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Search Results: 1 - 10 of 2025 matches for " Geoffrey Siwo "
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Viral Organization of Human Proteins
Stefan Wuchty,Geoffrey Siwo,Michael T. Ferdig
PLOS ONE , 2012, DOI: 10.1371/journal.pone.0011796
Abstract: Although maps of intracellular interactions are increasingly well characterized, little is known about large-scale maps of host-pathogen protein interactions. The investigation of host-pathogen interactions can reveal features of pathogenesis and provide a foundation for the development of drugs and disease prevention strategies. A compilation of experimentally verified interactions between HIV-1 and human proteins and a set of HIV-dependency factors (HDF) allowed insights into the topology and intricate interplay between viral and host proteins on a large scale. We found that targeted and HDF proteins appear predominantly in rich-clubs, groups of human proteins that are strongly intertwined among each other. These assemblies of proteins may serve as an infection gateway, allowing the virus to take control of the human host by reaching protein pathways and diversified cellular functions in a pronounced and focused way. Particular transcription factors and protein kinases facilitate indirect interactions between HDFs and viral proteins. Discerning the entanglement of directly targeted and indirectly interacting proteins may uncover molecular and functional sites that can provide novel perspectives on the progression of HIV infection and highlight new avenues to fight this virus.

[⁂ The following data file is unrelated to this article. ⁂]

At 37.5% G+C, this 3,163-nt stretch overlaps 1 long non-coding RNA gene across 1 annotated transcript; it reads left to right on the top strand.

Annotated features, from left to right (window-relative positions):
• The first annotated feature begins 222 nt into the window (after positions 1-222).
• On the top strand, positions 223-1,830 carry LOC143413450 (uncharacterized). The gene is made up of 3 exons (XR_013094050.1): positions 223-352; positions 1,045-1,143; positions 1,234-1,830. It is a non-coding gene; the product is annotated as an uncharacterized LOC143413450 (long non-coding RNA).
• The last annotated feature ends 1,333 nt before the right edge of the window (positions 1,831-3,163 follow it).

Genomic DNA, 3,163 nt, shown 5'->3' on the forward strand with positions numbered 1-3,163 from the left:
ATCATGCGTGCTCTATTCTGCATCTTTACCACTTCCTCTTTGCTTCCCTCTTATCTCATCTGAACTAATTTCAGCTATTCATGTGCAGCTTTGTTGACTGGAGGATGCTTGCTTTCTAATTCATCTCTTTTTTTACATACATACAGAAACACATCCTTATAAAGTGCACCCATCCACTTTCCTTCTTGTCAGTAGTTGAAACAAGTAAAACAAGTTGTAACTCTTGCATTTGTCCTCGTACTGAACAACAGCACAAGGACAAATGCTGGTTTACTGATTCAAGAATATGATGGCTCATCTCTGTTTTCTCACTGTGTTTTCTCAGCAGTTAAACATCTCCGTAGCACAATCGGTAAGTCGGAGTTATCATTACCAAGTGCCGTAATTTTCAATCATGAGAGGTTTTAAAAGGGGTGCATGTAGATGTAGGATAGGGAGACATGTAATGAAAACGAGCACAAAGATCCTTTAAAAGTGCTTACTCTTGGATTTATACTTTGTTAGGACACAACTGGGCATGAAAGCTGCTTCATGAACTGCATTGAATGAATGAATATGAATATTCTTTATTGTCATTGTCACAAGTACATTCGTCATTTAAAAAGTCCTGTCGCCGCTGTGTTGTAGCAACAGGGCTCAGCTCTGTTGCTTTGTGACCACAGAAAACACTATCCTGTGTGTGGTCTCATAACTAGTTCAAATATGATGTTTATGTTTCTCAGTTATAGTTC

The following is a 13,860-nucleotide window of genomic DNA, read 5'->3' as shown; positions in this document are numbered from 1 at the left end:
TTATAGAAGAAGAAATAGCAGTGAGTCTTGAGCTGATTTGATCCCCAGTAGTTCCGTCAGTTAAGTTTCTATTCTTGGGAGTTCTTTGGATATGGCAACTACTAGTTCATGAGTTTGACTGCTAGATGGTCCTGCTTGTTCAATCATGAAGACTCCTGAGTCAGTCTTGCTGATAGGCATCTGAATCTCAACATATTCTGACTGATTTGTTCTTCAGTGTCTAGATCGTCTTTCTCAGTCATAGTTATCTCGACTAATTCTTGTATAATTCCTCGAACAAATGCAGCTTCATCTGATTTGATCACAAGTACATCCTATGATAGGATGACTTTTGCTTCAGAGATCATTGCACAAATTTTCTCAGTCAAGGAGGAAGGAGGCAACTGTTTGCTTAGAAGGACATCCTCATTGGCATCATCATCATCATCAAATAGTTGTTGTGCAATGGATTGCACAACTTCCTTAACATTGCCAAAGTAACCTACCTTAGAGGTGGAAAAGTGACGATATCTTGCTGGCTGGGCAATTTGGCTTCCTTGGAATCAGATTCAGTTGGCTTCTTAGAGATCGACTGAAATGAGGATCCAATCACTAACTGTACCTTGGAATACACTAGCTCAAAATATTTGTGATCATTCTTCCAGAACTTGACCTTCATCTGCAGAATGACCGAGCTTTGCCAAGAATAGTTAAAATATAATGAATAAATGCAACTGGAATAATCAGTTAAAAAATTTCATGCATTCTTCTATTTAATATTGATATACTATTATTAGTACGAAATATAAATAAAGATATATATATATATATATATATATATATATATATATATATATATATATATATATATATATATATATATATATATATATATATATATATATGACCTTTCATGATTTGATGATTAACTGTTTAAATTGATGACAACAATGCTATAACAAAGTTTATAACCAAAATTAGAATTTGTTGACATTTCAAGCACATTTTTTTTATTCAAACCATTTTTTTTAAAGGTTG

A statistical approach to finding overlooked genetic associations
Andrew K Rider, Geoffrey Siwo, Nitesh V Chawla, Michael Ferdig, Scott J Emrich
BMC Bioinformatics , 2010, DOI: 10.1186/1471-2105-11-526
Abstract: We propose an alternative method to identify eQTLs that builds on traditional approaches. In contrast to genome-wide techniques, our method determines the significance of an association between an expression trait and a locus with respect to the set of all associations to the expression trait. The use of this specific information facilitates identification of expression traits that have an expression profile that is characterized by a single exceptional association to a locus.Our approach identifies expression traits that have exceptional associations regardless of the genome-wide significance of those associations. This property facilitates the identification of possible false negatives for genome-wide significance. Further, our approach has the property of prioritizing expression traits that are affected by few strong associations. Expression traits identified by this method may warrant additional study because their expression level may be affected by targeting genes near a single locus.We demonstrate our method by identifying eQTL hotspots in Plasmodium falciparum (malaria) and Saccharomyces cerevisiae (yeast). We demonstrate the prioritization of traits with few strong genetic effects through Gene Ontology (GO) analysis of Yeast. Our results are strongly consistent with results gathered using genome-wide methods and identify additional hotspots and eQTLs.New eQTLs and hotspots found with this method may represent regions of the genome or biological processes that are controlled through few relatively strong genetic interactions. These points of interest warrant experimental investigation.eQTL studies use gene expression data and genetic variation between individuals to calculate the association between expression traits and genotypes. In the context of eQTL studies an 'expression trait' refers to the quantity of labeled (c)DNA hybridizing to a single probe on a microarray. An eQTL is a strong association between one locus in the genome and one expression trait.